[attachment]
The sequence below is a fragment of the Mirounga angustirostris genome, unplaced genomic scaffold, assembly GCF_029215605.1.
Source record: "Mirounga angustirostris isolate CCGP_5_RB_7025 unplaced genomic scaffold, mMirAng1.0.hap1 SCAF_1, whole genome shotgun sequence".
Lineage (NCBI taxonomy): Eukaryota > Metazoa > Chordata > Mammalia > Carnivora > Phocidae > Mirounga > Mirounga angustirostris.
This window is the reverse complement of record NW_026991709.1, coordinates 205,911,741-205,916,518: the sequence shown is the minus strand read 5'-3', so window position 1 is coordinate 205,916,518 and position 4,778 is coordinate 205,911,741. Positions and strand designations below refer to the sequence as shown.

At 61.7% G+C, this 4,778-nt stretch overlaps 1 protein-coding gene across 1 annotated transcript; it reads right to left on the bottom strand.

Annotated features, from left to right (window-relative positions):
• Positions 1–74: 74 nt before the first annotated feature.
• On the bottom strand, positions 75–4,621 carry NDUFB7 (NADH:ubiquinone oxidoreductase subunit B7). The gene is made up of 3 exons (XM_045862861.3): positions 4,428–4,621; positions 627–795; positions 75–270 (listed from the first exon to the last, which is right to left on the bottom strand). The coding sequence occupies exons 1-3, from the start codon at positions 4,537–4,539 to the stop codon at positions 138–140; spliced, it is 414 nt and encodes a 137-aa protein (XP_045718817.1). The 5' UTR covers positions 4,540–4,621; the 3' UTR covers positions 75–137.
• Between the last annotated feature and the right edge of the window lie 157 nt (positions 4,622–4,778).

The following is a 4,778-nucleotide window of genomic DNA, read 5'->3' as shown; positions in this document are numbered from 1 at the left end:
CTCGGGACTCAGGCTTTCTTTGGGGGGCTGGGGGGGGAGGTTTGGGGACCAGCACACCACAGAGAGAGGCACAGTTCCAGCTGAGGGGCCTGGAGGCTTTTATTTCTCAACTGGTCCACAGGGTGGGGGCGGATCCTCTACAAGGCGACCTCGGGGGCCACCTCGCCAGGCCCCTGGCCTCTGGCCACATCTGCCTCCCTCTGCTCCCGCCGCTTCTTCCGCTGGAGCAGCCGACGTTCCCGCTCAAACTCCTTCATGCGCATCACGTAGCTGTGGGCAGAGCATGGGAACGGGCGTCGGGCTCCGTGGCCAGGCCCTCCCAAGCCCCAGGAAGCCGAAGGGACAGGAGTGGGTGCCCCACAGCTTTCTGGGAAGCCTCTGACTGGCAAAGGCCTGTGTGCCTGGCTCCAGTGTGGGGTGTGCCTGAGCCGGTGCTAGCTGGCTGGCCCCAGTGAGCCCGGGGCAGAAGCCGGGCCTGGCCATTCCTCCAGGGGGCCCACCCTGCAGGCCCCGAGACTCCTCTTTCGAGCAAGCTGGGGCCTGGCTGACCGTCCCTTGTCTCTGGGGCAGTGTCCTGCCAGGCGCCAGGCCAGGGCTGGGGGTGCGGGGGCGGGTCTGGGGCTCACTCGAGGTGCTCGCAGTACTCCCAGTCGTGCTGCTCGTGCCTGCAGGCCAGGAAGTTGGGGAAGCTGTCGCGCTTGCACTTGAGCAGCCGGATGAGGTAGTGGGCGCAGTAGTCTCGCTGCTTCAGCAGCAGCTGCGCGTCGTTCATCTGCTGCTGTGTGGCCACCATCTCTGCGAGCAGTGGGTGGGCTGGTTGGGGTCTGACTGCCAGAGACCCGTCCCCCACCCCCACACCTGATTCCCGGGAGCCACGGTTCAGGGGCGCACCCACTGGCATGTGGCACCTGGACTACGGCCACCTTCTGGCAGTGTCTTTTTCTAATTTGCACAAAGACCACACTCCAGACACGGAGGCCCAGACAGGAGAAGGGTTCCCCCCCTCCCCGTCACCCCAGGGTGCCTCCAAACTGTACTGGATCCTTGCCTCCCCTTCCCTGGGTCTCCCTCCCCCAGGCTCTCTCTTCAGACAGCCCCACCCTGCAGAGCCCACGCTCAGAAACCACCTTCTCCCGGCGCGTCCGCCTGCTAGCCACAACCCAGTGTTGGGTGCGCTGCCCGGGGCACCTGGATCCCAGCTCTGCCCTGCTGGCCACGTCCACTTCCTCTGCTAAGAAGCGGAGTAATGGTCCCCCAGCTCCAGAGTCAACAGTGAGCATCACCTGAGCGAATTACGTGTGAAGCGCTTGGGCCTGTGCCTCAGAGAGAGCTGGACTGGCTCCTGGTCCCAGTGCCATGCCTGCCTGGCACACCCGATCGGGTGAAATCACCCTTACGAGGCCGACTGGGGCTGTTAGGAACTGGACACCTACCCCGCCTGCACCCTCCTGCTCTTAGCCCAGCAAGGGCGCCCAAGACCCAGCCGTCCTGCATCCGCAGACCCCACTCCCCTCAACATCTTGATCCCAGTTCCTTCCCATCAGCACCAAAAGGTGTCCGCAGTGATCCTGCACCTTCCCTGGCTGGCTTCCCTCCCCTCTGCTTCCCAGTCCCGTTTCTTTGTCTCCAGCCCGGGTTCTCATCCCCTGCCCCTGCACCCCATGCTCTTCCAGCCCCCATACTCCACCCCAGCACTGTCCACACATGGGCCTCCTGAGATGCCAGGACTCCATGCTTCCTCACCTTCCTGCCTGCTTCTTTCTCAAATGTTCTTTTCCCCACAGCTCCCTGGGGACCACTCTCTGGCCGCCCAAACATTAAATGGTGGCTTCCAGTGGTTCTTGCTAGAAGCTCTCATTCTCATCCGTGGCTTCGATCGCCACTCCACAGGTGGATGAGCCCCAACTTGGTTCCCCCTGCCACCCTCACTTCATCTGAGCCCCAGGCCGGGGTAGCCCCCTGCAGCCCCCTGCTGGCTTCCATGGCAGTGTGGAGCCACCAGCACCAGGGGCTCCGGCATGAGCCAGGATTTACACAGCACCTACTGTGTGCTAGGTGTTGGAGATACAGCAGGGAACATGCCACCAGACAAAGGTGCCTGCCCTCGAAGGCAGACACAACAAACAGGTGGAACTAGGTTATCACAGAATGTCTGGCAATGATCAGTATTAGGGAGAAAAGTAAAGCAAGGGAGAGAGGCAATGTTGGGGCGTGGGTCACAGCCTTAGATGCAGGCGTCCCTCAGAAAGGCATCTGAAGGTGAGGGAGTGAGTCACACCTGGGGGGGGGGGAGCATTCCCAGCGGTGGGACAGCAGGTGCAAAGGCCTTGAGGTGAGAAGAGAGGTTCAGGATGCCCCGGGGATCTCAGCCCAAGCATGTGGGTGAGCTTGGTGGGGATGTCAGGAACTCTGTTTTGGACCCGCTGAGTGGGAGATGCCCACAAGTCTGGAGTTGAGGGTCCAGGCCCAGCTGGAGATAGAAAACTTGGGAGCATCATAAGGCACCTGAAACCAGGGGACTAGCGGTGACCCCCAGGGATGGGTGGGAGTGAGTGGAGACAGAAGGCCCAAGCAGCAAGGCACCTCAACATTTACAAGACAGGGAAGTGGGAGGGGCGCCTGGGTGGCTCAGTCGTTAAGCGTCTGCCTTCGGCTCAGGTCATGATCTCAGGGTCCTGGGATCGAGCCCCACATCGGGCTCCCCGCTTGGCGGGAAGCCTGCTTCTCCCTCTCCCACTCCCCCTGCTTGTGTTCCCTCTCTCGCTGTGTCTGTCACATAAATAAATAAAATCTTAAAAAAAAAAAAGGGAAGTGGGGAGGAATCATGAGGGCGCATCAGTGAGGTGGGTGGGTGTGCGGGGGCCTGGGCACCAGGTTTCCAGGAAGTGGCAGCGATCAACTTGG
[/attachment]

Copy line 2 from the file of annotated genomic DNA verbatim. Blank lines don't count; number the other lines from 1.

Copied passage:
Source record: "Mirounga angustirostris isolate CCGP_5_RB_7025 unplaced genomic scaffold, mMirAng1.0.hap1 SCAF_1, whole genome shotgun sequence".